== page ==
Emotional Facebook posts are contagious, a new PLOS ONE published study says. An analysis of more than one billion anonymous status updates posted by more than 100 million Facebook users across the United States yielded a contagious posting trend stemming from other emotional Facebook posts.
A collaborative team – made up of University of California, San Diego (UCSD), Yale, and Facebook researchers – scrutinized the generous sample of Facebook data collected between January 2009 and March 2012
To test the contagious emotional theory, researchers used rainfall to gauge how emotions might spread through the social network, explains CBS News.
They found Facebook posts expressing real life emotions regarding their feelings to something as innocuous as the weather infected others in cyberspace and dictated both good and bad moods of the friends and loved ones who read them; influencing the tone of their successive posts.
For every person whose posts were affected negatively by the weather, 1.29 percent of his or her friends posted similarly negative status updates.
Senior author James Fowler – a social scientist at the University of California, San Diego, who has spent years studying emotions and behaviors and how contagious they are – says in USA Today, “This is a new way for emotions to spread that didn’t exist before.”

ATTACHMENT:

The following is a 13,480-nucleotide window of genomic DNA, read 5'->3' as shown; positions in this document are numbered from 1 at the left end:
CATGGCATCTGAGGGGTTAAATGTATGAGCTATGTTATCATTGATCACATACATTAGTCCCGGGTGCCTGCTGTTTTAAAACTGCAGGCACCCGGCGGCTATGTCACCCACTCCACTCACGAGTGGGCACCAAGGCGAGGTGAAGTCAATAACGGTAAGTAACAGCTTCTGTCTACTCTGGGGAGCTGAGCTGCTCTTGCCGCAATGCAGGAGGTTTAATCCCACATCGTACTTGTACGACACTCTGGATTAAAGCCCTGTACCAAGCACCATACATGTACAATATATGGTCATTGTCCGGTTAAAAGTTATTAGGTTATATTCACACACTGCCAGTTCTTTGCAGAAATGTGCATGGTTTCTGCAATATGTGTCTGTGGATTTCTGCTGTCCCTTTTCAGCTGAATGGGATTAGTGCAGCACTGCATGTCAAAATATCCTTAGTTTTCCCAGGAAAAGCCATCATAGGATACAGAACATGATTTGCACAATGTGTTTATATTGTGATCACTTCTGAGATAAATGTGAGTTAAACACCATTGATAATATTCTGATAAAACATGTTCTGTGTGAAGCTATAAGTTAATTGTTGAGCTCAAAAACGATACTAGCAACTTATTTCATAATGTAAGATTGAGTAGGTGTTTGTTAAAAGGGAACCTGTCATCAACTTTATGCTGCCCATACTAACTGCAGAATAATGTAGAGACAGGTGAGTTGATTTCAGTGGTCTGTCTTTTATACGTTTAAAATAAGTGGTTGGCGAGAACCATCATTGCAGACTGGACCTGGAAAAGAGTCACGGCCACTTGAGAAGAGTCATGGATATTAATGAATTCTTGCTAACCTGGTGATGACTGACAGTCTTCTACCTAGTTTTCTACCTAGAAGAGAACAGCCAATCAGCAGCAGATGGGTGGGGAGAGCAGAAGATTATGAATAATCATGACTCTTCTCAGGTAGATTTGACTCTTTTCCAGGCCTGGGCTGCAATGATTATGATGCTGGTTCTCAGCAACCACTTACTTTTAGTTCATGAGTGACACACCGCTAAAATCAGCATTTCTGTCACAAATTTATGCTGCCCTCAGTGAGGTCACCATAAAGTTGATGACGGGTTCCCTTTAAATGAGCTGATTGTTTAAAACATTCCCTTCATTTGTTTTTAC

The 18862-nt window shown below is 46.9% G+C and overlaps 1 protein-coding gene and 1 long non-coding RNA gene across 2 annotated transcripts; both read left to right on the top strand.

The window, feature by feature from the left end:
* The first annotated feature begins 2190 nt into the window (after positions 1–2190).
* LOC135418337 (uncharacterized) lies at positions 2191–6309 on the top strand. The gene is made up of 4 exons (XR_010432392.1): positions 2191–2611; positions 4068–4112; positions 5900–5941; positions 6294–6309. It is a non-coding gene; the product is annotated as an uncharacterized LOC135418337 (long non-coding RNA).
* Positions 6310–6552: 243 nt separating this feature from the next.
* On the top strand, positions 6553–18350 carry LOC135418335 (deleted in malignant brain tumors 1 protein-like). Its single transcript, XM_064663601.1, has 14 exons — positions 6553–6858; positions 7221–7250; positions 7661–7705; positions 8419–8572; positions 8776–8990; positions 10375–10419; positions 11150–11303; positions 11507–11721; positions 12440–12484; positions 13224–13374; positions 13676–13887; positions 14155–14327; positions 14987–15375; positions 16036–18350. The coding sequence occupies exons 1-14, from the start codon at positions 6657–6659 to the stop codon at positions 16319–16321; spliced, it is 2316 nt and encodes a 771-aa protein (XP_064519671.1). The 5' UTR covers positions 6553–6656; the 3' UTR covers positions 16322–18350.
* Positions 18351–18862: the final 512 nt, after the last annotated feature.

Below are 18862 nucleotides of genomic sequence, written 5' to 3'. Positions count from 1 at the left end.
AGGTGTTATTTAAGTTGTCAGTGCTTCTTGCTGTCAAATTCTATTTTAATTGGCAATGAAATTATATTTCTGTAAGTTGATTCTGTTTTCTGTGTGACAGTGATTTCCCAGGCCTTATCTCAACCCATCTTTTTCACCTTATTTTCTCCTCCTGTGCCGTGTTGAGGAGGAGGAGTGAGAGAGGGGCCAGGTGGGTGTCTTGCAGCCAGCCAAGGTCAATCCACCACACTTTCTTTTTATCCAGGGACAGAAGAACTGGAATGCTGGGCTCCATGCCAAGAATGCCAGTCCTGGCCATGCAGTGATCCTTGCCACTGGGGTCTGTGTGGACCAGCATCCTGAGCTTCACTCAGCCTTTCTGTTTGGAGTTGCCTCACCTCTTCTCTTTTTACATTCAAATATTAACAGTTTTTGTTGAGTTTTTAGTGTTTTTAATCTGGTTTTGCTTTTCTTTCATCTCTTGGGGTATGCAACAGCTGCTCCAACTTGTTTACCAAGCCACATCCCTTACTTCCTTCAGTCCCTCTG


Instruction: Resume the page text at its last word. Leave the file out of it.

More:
However, the UCSD study isn’t the first to find positive and negative Facebook posts have a ripple effect. In prior research, reported by Social News Daily, a sample group of one million users and their 150 million friends were analyzed by Facebook data scientist Adam Kramer. He found negative terms seemed to spread more prolifically throughout a social group, appearing in subsequent posts, more so than positive ones.
In both studies negative Facebook posts spawn negative posts, and positive posts generate positive ones. However the UCSD study found positive ones were more likely to spread. Positive posts appeared to be even more contagious than negative ones. For every person who posted a positive status update, 1.75 percent of his or her friends also posted a positive status update.
When asked why positivity might be more contagious than negativity in the study, Fowler said: “Facebook is explicitly an environment that promotes and spreads a positivity. For instance, there is a ‘like’ button instead of a dislike button.”
[Photo Credit: Jonno Witts]